Phil Zak with the new Sonata; photo by Paul Williams
Phil Zak with the new Sonata; photo by Paul Williams. Click image to enlarge

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First Drive: 2011 Hyundai Sonata

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By Paul Williams

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2011 Hyundai Sonata

When I first heard about Hyundai’s application of “Fluidic Sculpture Design,” to the styling of the company’s latest vehicles, my first thought was that it sounded pretty futuristic. My second thought was of Star Trek.

Trekkers will know that the fierce Species 8472 live in Fluidic Space in the Star Trek universe, and they’re definitely a force to be reckoned with.

Phil Zak with the new Sonata; photo by Paul Williams
Phil Zak with the new Sonata; photo by Paul Williams. Click image to enlarge

So, Fluidic Design… Fluidic Space… I made the connection.

Then again, what about Fluidic Drive? More Star Trek? No — try Chrysler, Planet Earth, circa 1939.

Fluidity, it turns out, is a well-trodden path, especially when it comes to engineering and design. However, this is not a bad thing, as the term is historically associated with something inventive, clever, adaptable and perhaps a little exotic.

At the 2010 Canadian International Auto Show in Toronto, Phil Zak, Hyundai’s new Chief Designer at Hyundai’s North American Design Centre in Irvine, California, explains that Hyundai’s take on the Fluidic concept is both practical and artistic.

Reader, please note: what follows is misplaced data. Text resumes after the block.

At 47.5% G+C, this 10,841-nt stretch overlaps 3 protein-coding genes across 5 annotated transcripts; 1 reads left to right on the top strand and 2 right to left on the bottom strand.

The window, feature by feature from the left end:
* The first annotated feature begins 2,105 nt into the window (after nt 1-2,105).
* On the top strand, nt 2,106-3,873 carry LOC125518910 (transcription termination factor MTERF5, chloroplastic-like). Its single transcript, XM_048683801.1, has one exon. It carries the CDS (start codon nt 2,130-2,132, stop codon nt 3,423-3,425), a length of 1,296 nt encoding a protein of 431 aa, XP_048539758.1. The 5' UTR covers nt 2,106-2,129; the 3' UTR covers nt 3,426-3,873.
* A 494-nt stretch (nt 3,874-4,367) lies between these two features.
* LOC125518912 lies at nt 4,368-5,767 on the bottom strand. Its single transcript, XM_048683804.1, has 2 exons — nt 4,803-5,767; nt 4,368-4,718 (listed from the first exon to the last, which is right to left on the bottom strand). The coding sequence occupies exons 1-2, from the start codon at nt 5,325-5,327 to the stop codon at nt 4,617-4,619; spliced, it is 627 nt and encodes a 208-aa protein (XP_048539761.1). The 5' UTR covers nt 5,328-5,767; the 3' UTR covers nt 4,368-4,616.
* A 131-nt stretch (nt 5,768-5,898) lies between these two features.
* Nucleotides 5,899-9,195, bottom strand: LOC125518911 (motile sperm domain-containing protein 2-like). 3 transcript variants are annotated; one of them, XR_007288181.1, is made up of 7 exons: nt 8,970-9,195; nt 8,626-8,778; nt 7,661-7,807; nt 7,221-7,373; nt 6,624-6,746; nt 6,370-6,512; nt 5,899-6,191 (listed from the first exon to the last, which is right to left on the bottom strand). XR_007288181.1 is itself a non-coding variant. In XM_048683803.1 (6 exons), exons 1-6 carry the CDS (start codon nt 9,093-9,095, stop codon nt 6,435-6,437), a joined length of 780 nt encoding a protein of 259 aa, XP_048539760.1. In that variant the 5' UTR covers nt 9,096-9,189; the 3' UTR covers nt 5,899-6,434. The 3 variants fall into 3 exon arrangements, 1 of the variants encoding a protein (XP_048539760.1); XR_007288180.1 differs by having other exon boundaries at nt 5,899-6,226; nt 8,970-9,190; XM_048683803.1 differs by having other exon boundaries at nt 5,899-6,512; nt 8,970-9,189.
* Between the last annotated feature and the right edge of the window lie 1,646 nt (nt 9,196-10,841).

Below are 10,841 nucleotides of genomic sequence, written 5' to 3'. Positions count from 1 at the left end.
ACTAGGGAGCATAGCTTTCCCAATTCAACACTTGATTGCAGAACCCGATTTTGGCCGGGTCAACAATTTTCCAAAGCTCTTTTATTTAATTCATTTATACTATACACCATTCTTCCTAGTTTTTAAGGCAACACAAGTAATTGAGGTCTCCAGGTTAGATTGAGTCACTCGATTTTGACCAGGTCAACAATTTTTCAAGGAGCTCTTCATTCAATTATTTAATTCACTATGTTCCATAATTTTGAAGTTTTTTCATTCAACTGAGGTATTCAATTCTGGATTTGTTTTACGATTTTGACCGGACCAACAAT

It’s a “cohesive essence,” he, says, that has been developed by Hyundai’s five global design studios. It’s “cross-cultural,” having relevance and appeal for all the markets served by the company. The term is also representative of the overall look of the vehicles: “It’s an organic form,” says Mr. Zak, “rather than architectural.”

2011 Hyundai Sonata
2011 Hyundai Sonata
2011 Hyundai Sonata
2011 Hyundai Sonata
2011 Hyundai Sonata; photos by Chris Chase. Click image to enlarge

While Hyundai is not the first to boldly go in the fluidic direction, it’s pretty clear what the direction represents for the company.

Says Mr. Zak: “As a brand, we’ve got value covered; we’ve got the great warranty; we’ve got awards for quality. Now it’s time for design.”

Although the Genesis and the new Tucson lead the way to Hyundai’s new design identity, perhaps the most striking expression of “Fluidic Sculpture” thus far is the all-new 2011 Hyundai Sonata. In comparison with some earlier Hyundai designs, this is not a step forward; it really is a leap.

“We want Hyundai to become the most emotional Asian brand,” says Mr. Zak of the Sonata’s striking lines. “The overall impression is natural, expressive and flowing.”

Mr. Zak points also to the premium elements found even on the base model 2011 Sonata, including the chrome grille, the detail in the headlamps and the overall execution.

With its character lines flowing from front to back, converging tidily below the rear deck, the 2011 Sonata may be the best-looking car in the mainstream midsize segment. It certainly turns heads.

“Koreans in general are an animated and emotional people,” muses Mr. Zak. “Fluidic Sculpture Design expresses those characteristics. In combination with the value and quality, it really makes Hyundai a global force to be reckoned with.”

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